Hello John, I enjoy your posts- always look forward to reading them. I have you to thank for my love of Tony Harrison- you told me a story about meeting him and gave me one of his books. I felt such a connection to his poems and still do. He lives in Newcastle I think.
The first time I came across Norman MacCaig was at school in Gateshead, in the late 70s early 80s, in an anthology called ‘Worlds: Seven Modern Poets’. It also had Charles Causley, Seamus Heaney, Ted Hughes, Thom Gunn, Adrian Mitchell and Edwin Morgan and was edited by Geoffrey Summerfield. I loved it, I used to sit at the back of the class and just read the poems and not take part in the English lesson. Norman MacCaig really interested me and I have always felt was, for many years, not recognised enough in terms of introducing children to poetry. He never appeared in my education at school, university or in exam syllabuses whilst I was teaching – just not ‘fashionable’. I love his humour and the simplicity of his language and imagery. Hope you are ok.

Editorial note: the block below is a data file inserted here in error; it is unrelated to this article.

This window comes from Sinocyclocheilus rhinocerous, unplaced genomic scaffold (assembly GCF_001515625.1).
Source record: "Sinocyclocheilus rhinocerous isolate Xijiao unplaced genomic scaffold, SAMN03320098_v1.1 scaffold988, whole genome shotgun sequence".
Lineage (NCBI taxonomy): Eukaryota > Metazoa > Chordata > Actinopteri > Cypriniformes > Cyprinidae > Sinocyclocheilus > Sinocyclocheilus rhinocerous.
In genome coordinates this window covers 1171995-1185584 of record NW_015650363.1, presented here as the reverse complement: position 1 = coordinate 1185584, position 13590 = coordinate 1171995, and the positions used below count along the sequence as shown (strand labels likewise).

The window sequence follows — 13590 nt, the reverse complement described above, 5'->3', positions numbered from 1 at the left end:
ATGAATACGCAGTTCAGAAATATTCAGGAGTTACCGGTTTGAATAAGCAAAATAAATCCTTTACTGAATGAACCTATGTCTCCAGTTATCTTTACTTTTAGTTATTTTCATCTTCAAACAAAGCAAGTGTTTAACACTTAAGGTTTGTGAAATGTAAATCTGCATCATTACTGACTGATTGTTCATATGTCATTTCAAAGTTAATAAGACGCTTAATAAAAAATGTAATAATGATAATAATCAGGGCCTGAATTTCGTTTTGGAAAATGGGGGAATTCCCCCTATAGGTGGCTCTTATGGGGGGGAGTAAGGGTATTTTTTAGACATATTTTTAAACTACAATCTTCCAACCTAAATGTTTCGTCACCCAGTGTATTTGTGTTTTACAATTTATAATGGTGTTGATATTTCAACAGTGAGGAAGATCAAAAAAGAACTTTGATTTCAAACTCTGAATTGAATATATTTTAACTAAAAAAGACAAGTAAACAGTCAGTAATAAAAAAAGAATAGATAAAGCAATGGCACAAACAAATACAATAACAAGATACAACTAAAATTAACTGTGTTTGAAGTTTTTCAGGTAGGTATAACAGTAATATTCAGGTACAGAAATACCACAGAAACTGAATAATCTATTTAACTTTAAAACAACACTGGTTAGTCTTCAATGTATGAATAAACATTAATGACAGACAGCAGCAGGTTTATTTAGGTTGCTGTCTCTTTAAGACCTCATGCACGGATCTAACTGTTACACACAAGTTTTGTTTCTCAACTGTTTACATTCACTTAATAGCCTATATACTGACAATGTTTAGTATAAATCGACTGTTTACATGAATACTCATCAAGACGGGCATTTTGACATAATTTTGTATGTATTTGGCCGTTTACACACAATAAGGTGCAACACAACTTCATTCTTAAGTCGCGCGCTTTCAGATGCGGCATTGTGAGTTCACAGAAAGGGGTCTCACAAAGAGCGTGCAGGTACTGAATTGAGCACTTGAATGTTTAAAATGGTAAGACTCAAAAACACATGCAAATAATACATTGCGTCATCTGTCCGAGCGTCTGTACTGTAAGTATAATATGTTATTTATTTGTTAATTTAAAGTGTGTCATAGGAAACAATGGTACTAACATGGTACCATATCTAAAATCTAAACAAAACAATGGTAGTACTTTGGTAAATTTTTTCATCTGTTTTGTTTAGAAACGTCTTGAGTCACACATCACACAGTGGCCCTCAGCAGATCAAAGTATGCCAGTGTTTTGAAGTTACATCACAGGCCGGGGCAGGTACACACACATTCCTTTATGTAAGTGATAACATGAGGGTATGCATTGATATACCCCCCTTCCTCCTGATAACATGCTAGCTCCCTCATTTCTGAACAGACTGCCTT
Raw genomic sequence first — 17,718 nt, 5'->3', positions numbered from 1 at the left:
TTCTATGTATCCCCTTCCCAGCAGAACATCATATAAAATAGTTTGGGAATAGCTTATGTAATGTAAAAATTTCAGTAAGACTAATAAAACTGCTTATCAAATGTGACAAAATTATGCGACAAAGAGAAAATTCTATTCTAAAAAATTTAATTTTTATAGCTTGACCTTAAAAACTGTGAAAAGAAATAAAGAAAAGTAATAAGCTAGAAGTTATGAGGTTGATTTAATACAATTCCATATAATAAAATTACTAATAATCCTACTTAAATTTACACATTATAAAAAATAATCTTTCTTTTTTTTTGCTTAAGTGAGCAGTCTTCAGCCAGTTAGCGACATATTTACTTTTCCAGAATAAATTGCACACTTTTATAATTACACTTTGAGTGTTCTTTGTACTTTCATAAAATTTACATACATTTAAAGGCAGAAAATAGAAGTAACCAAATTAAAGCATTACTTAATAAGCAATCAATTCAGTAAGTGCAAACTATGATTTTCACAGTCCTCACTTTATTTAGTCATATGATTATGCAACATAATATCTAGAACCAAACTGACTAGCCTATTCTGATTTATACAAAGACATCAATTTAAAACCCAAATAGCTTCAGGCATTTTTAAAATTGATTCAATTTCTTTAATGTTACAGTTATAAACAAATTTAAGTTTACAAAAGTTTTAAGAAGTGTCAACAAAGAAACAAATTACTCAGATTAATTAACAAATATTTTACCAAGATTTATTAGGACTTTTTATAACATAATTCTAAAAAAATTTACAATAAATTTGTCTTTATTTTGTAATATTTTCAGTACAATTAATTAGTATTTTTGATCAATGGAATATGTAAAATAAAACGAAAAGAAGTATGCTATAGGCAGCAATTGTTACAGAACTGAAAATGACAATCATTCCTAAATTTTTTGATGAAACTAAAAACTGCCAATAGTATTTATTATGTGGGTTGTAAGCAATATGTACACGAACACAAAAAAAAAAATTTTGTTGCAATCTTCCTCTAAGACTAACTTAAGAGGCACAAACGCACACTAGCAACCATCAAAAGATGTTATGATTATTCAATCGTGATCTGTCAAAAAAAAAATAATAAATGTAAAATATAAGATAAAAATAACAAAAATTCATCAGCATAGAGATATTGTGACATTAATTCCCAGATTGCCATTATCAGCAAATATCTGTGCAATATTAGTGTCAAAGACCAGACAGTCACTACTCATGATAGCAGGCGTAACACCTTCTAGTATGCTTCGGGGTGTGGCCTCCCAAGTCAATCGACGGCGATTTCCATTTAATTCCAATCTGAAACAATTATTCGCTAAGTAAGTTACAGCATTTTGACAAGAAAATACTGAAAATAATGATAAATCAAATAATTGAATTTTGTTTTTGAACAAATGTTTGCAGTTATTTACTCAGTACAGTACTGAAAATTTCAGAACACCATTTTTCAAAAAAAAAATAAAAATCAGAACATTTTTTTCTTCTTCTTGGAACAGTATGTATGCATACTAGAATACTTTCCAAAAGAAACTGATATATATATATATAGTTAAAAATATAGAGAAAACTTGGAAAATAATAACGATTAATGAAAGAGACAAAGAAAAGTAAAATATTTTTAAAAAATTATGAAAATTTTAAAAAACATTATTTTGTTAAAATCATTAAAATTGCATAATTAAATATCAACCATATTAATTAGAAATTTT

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Like Charles Causley, McCaig was underrated by the poetry establishment for years. Not ‘modernist’ or ‘cutting edge’. Or something equally pointless. But he was loved by anthologists like Summerfield who introduced him and lots of others to generations of schoolchildren and older students. “Worlds’ was an important book in so many ways, as Anthony Wilson (and me) have pointed out in our blogs. “An ordinary day’ was the McCaig poem in lots of school anthologies, which was how I met him. Thanks for reading and following the cobweb. Much appreciated xxxxx
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‘So Many Summers’ is one of my favourites from Norman MacCaig. So simple and true.
I’ve been looking forward to your blog on Jack Faricy, so thank you and Jack for those poems. I like how they are so solid, and strange, unflinching, how strong the images are in containing fragility and connection. Fascinating too, the idea of writing as housekeeping.
And again I love the photos, especially the sea-scapes.
Aww…thank you for that, Regina xxx
Thanks Regina. That’s lovely to read. I forgot to mention, John, that I also love the images. I spend a lot of time googling for images to match poems I teach in class, so I know how long it takes!
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Good fun, googling xxx